Rats are up there with snakes and spiders when it comes scaring the pants off people. One glimpse of a beady-eyed, yellow-toothed rat scuttling across the basement floor or darting down a city sidewalk is enough to make most people scream. There is much to admire about rats (they are smart, surprisingly well-groomed, and they make excellent pets). But let’s face it: They are also the stuff of nightmares. These facts about the two kinds of rats that love to live around people—brown rats (a.k.a. Norway rats, Rattus norvegicus) and black rats (a.k.a. roof rats, R. rattus)—are drawn from the book Frightlopedia. They will fill you with terror, or awe, or perhaps both.

1 YOU CAN'T KEEP THEM OUT ...

A rat can squeeze through a hole the size of a quarter, thanks to its collapsible skeleton. Its ribs are hinged at the spine and can fold down like an umbrella, which means that any hole that’s big enough for a rat’s head is big enough for the rest of him.

2. ... NOT EVEN WITH A BRICK WALL.

Rats can chomp their way through thick wood, metal pipes, brick walls, and cement. Their front teeth are long—they grow about 5 inches every year—and also very sharp, with a nifty self-sharpening feature: The edges of the upper and lower teeth rub against each other, having the effect of a knife on a whetstone.

3. WHEN THEY BITE, THEY DON'T MESS AROUND.

Rats will usually only bite when cornered. But then they bite hard—very hard. Their jaws are built like an alligator’s and can exert as much as 7000 pounds per square inch—which means their teeth can easily slice down to human bone, as one biologist for New York State discovered when he picked up an errant lab rat with his hand. "It put its teeth straight through my index finger," Stephen C. Frantz told Richard Conniff in his book Rats! The Good, The Bad, and The Ugly. "The membrane over the bone is quite sensitive, and it was grinding its teeth back and forth. I get chills thinking about it."

4. THEY ARE SUPERB ATHLETES.

The long claws on a rat’s feet allow it to scale brick or cement walls with Spider-man-like ease. Getting down isn't a problem, either: A rat can fall 50 feet and land on its feet without injuries. Rats are also phenomenal jumpers; they can leap 2 feet in the air from a standing position. With a running start, rats add another foot to their leaps—which, according to Conniff, is equivalent to a person jumping on top of a garage. According to one study [PDF], rats can lift objects that weigh nearly a pound—more than the average rat’s body weight.

5. YES, THEY CAN SWIM UP YOUR TOILET.

Rats can swim for three days straight (in laboratory conditions), they can hold their breath underwater for up to three minutes, and they can perform their skeleton-collapsing trick while swimming. All of which means that, yes, they can paddle through sewer pipes, squeeze through your plumbing, and pop up in your toilet.

6. THEY'RE SEX MACHINES.

Rats leave rabbits in the dust when it comes to reproducing. “If they are not eating, rats are usually having sex,” writes Robert Sullivan in his delightful book Rats: Observations on the History and Habitat of the City’s Most Unwanted Inhabitants. During a single six-hour period of receptivity, a female rat may mate as many as 500 times, which helps explain how, according to Sullivan, a pair of rats can end up producing 15,000 descendants in one year and why they are the most common mammal in the world.

7. THEY COME IN SIZE XXL.

On average, the brown rat is about 16 inches long (including its tail) and weighs less than a pound. If a rat lives near a steady food source, like a dumpster, it can grow to be 20 inches long and weigh 2 pounds. But that’s tiny compared to the Bosavi woolly rat, which was discovered in 2009 by a BBC expedition to an extinct volcano in Papua New Guinea. The 32-inch-long beast weighed more than 3 pounds and showed no fear of humans. It’s thought to be one of the biggest in the world, and it’s a “true rat, the same kind you find in the city sewers,” mammalogist Kristofer Helgen told the BBC. Don’t worry about meeting it on the street, though: The rat, which is believed to belong to the genus Mallomys, lives only in the area of the volcano.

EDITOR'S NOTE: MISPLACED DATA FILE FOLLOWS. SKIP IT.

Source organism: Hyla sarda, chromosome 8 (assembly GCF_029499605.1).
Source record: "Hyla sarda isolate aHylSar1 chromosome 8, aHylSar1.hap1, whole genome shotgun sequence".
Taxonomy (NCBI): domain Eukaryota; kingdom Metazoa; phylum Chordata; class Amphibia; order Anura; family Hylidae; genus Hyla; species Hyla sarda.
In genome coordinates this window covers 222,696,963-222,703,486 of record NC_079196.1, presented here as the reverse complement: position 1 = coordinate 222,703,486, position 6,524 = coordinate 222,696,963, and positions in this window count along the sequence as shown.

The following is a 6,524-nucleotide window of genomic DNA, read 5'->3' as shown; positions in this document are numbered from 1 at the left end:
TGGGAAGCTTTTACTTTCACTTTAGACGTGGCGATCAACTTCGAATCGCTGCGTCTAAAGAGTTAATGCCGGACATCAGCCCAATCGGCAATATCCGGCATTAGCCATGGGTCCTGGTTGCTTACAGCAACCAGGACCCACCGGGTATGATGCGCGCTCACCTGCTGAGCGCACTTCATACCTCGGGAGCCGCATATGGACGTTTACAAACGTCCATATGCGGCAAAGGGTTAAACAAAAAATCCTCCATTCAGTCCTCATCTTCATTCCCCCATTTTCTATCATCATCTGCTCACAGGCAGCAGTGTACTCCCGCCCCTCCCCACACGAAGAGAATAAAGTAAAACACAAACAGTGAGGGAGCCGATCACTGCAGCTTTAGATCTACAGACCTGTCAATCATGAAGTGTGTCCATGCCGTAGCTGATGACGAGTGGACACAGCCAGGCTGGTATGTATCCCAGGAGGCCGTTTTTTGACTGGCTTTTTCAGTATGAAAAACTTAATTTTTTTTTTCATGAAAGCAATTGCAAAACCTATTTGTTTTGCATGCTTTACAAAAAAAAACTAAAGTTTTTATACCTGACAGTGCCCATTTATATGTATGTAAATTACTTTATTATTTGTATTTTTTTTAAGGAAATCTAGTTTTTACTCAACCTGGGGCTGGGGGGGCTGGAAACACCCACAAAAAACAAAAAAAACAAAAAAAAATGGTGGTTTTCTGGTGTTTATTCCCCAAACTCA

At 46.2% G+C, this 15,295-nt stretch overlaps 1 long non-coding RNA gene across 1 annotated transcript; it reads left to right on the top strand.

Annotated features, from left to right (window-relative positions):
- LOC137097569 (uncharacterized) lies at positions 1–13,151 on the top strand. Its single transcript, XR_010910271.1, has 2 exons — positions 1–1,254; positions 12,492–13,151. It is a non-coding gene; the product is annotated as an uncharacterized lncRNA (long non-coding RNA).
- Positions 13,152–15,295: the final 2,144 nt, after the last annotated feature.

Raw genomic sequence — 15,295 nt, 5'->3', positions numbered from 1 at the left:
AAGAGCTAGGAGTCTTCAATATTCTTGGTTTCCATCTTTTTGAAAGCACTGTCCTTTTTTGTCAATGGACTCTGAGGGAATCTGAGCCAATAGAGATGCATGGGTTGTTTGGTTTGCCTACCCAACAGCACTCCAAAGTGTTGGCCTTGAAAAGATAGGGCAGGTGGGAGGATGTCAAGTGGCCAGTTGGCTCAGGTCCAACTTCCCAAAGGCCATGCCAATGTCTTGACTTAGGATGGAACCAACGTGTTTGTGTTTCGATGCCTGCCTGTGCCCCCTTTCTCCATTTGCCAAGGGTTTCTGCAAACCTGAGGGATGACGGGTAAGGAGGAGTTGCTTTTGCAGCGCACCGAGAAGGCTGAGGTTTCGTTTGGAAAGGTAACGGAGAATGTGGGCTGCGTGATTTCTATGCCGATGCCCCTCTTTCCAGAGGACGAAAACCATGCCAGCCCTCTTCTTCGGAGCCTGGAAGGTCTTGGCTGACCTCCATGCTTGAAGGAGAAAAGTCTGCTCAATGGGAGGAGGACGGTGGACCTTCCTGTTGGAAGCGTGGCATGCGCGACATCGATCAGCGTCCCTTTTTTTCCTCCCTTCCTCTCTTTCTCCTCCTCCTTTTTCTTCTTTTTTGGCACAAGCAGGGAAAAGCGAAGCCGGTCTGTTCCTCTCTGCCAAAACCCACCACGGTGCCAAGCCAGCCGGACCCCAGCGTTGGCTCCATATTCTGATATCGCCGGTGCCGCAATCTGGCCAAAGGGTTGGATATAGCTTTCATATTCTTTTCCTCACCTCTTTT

8. THEY MAY BE LAUGHING AT YOU.

Rats make high-pitched chirping sounds (especially when they're being tickled by humans) that humans can’t hear, but which scientists think may be the equivalent of laughter.

9. THEY HAVE VERY SENSITIVE TASTE BUDS.

It’s not easy to poison a rat. The animals can detect infinitesimal amounts of poison in food—as little as one part per million. "That’s like being able to taste a teaspoonful of chocolate in 1302 gallons of milk," Conniff writes. Rats are also cautious when eating unfamiliar foods; they'll start by eating just a tiny bit to make sure they don’t get sick.

10. RATS PREFER THAT YOU DO NOT WASH YOUR FACE.

Occasionally, where there are heavy infestations, rats will bite people’s faces and hands at night while they sleep, drawn by food residue on their skin. That might be a good time to move to a new town because, once a rat bites you, the rat’s chances of biting another human go way up. It’s like how, after finding a new favorite food, you order it at every restaurant you visit. In 1945, Curt Richter, a biologist at Johns Hopkins University, fed human blood to captured rats [PDF] and concluded that "a strong craving for blood might explain why, once having bitten a person, the rats apparently are apt to bite another."

11. RATS CAN SURVIVE NUCLEAR EXPLOSIONS.

During the 1950s, roof rats living on Enewetak Atoll in the South Pacific confounded scientists by surviving atomic bomb testing. While the details are sketchy, it’s believed that early nuclear testing obliterated the Polynesian rat population, and that the atoll was then repopulated with a different species of rat that burrowed deep down to survive future testing.